Wednesday, July 20, 2011


Electrelane have been on indefinite hiatus for nearly four years. So tonight’s gig was simply a return rather than anything that could be construed to break my self-imposed ‘no reunion gigs, no greatest hits tour’ rule. Simply a return. But what a return.

After such a lengthy absence, I nearly managed to miss this gig despite buying tickets within days of them going on sale months ago and despite it being an inked-in fixture on the calendar. But a speedy dash across town got me to Academy 3 on the dot of the 9.20 start time and just a few minutes before the band themselves. Despite their ten year-plus history prior to the 2007 announcement I had failed to see Electrelane live.

What struck me as the four piece opened with ‘Gone Under Sea’ was the heads-down-get-on-with-it meticulousness of all four musicians. Only Verity Susman behind banked keyboards made any form of eye contact as she sang – but despite her voice swooping between sombre and shriek for these early songs she was fairly deadpan in her expression. All four had a quiet, intent focus on the intricate repetitive riffs, tight rhythms and slow rise and fall of these songs but without any hint of trepidation or rustiness. From the Stereolab-meets-Neu trio of opening songs the band moved on to include violent Sonic Youth-style guitar string bending and noise from Mia Clarke, squonking saxophone during ‘Only One Thing Is Needed’ and great noisy instrumental wig-outs like ‘Blue Straggler’ (and a host of others I failed to name with accuracy). And for all her initial impassivity, Susman did a fine line in long-haired head-banging at these moments.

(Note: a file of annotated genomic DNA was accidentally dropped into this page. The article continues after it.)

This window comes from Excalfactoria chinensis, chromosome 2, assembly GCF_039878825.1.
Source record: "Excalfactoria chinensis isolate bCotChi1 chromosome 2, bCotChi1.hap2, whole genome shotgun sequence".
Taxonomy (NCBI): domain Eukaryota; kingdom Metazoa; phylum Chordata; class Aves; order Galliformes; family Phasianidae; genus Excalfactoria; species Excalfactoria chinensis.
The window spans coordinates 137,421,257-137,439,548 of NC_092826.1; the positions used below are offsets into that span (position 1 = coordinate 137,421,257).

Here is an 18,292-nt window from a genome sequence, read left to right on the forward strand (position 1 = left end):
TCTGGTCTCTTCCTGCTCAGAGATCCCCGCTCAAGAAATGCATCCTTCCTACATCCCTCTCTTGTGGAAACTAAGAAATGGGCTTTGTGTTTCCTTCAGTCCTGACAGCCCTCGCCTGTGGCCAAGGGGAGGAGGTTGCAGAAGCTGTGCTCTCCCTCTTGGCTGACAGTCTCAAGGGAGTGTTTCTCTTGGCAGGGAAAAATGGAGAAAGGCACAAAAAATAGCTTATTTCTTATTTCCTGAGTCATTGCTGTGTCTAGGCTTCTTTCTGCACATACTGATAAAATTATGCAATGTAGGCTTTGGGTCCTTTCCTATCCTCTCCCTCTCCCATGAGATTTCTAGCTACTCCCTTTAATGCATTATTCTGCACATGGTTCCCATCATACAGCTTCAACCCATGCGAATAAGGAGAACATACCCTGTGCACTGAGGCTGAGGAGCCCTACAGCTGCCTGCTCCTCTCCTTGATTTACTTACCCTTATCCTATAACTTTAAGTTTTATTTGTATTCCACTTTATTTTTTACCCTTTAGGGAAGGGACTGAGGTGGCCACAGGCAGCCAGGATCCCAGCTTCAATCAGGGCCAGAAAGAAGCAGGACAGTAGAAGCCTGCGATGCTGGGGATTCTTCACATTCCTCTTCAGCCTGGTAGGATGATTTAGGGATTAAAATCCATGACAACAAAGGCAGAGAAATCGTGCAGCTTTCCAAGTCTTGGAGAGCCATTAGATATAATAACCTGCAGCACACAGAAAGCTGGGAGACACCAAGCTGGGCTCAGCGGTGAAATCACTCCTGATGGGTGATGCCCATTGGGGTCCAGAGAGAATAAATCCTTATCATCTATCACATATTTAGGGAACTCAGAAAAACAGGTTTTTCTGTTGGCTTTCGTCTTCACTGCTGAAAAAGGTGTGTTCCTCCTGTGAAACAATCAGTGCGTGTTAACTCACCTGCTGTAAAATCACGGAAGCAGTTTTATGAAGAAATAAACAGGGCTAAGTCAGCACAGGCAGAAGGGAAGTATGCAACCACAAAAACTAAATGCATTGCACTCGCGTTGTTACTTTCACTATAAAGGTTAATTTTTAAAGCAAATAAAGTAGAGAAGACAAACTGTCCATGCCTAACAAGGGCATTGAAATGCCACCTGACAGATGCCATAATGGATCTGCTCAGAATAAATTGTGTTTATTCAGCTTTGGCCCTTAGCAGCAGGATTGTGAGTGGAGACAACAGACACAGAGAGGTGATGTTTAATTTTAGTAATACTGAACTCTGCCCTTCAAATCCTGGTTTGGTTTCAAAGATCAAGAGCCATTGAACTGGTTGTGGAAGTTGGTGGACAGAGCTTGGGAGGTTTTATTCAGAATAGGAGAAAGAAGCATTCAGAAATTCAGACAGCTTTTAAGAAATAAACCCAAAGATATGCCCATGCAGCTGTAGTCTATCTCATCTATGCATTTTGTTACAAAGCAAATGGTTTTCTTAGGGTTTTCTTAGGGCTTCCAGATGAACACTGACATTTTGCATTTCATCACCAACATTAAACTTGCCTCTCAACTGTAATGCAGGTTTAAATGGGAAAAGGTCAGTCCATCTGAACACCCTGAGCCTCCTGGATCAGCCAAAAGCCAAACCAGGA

If some songs were greeted with cheers of recognition the climaxes seemed to be met with even greater cheers and applause – in recognition of the damn impressive playing plus the visceral power of the songs that sometimes never quite made it on to record. A late-set cover of Bronski Beat’s ‘Small Town Boy’ was a pleasant diversion but I felt it a bit unnecessary – large parts of the crowd clearly disagreed by their reaction. The main set finished with an energetic sequence of their longer instrumentals complete with crowd delirium, dancing and lesbian mosh-pit. This energy was re-awakened and channelled for the encores into the short, sharp new wave pop of ‘I Want To Be The President’ and their cover of ‘I’m On Fire’ – not as delirious as earlier moments but a fun conclusion to a blistering ninety minutes.

Each member of the band deserves plaudits but it was their combined power and assurance that was thrilling tonight. Tonight’s gig, their first UK performance in nearly four years felt like neither a dress rehearsal nor a swan song- but a band at the height of their powers. Electrelane only have 3 more UK gigs and a handful of festivals planned. And then? Well I’d be able to cope with another hiatus if I knew a return like this was guaranteed.

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